Looking down the length of the new roof.
A look down the length of the old roof.
This area of shingles suffered from severe granule loss. The granules are needed to protect the shingle's fiber-reinforced asphalt structure from the elements.
Another look at the granule loss.
Another severely worn section of shingles.
An exposed nail head. Leaving fasteners exposed allows for water to run down the fastener, through the shingles and into the wood decking underneath, rotting out the wood and causing fasteners to come loose.
A shingle tab "fishmouth", caused by a protruding nail head underneath it.
The old chimney flashing. Chimneys are a common source of leaks, usually from rusted or poorly installed flashing. Other sources of leaks around chimneys can range from rotten or poorly-installed chimney box siding, holes drilled for satellite dish brackets or cables, cracked or porous brick mortar, or broken or missing chimney caps.
The old chimney and chimney cricket (also known as a saddle) were flashed with painted metal, in an open valley configuration. The cricket is meant to divert water around the chimney to prevent the buildup of water and debris behind the chimney. This flashing had failed however, and was leaking.
Lifting this shingle tab revealed that a protruding nail head was preventing it from laying down correctly. The dirt was brought under the shingle tab by rain and moisture, which should not have been able to get in. The rust on the nail indicates that it was exposed to excessive moisture, some of which no doubt found it's way around the nail, through the shingles, and into the decking underneath.
Replacing a piece of rotted decking by the chimney.
By removing all of the old shingles and underlayment, we can inspect the decking underneath and make any necessary repairs before installing the new roof. In this case, most of the decking was in good shape.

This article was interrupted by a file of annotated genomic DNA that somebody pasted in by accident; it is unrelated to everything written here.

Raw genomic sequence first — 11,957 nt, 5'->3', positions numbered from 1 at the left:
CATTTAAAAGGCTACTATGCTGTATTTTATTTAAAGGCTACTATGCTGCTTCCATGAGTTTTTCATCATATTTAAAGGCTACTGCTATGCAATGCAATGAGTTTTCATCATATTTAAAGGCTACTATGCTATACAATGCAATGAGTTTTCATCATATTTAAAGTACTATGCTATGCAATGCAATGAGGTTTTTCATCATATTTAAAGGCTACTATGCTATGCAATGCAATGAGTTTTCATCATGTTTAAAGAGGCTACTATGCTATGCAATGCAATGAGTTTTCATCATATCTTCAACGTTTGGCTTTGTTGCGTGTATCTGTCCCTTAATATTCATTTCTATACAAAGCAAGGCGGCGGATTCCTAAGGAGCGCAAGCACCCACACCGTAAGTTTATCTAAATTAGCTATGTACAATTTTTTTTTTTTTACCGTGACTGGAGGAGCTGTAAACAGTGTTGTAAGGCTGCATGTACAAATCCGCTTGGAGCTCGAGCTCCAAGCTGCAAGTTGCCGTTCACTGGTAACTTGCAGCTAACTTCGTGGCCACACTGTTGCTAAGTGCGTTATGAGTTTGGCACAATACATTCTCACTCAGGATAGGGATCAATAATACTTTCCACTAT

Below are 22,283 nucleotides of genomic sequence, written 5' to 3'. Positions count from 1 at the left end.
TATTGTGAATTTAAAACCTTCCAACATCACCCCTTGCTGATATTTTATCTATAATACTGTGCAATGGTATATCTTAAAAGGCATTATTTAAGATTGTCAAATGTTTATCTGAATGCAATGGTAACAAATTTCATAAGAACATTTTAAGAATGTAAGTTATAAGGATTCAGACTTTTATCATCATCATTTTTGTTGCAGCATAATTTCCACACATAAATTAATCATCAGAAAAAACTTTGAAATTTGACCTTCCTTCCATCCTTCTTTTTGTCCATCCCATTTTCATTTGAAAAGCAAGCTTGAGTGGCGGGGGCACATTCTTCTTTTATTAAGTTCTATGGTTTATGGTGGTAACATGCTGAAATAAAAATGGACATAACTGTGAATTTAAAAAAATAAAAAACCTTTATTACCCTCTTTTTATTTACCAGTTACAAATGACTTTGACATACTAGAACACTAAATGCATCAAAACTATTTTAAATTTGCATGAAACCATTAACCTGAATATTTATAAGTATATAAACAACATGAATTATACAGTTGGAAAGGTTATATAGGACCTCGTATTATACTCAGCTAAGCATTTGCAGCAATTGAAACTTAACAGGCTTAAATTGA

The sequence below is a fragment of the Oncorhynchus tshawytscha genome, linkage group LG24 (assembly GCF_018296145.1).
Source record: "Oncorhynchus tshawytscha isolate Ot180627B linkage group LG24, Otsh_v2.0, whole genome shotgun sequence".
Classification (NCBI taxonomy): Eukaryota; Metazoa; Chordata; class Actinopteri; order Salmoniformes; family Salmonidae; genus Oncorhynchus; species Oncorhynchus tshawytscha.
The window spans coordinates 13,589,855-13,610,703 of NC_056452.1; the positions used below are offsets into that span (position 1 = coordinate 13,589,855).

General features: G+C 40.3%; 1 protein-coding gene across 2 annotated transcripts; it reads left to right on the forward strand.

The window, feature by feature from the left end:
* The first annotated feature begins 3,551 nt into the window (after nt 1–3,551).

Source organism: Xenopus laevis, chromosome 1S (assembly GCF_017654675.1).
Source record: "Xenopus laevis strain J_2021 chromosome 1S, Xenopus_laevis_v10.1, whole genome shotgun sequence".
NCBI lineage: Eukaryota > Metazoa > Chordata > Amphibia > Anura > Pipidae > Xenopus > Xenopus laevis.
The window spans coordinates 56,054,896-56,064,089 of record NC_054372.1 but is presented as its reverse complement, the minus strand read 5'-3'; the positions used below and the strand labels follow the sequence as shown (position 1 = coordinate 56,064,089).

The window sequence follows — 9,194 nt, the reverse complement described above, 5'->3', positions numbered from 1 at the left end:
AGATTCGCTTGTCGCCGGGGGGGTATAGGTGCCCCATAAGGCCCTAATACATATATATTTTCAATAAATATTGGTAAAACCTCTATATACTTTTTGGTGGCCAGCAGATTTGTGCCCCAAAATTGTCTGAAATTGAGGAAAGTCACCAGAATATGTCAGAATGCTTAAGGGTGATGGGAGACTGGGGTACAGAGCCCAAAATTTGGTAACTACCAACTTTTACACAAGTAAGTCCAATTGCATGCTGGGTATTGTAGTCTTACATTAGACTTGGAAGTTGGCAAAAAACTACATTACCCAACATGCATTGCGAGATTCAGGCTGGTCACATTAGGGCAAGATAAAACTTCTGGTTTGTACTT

Exhaust pipe, collar and base flashing painted to match the new roof.
A new plumbing pipe jack, also painted to match the shingles.
Chimney cricket with new shingles.
A look down the length of the roof, showing the subtle, classic look of GAF's "Weathered Gray" shingle color.
A look along the edge of the roof.
This home in Houston, Texas needed a full roof replacement, as the shingles were severely worn, there was rotten decking near the chimney due to a roof leak, and a few shingle tabs were pushed up by protruding nail heads. Repairing the roof would not have been a cost-effective solution, as it would have involved replacing significant portions of the shingles, and the rest of the roof would not have lasted long enough to justify the labor and expense. Additionally, repairing and replacing shingles in so many areas would have given the roof an unsightly "patchy" look, as new shingles would not have matched the old ones.
Our customer chose GAF Royal Sovereign shingles, in the color "Weathered Gray". As you can see in the photos, we painted the exhaust vents and pipe flashings on the roof to match the new shingles, and to prevent corrosion.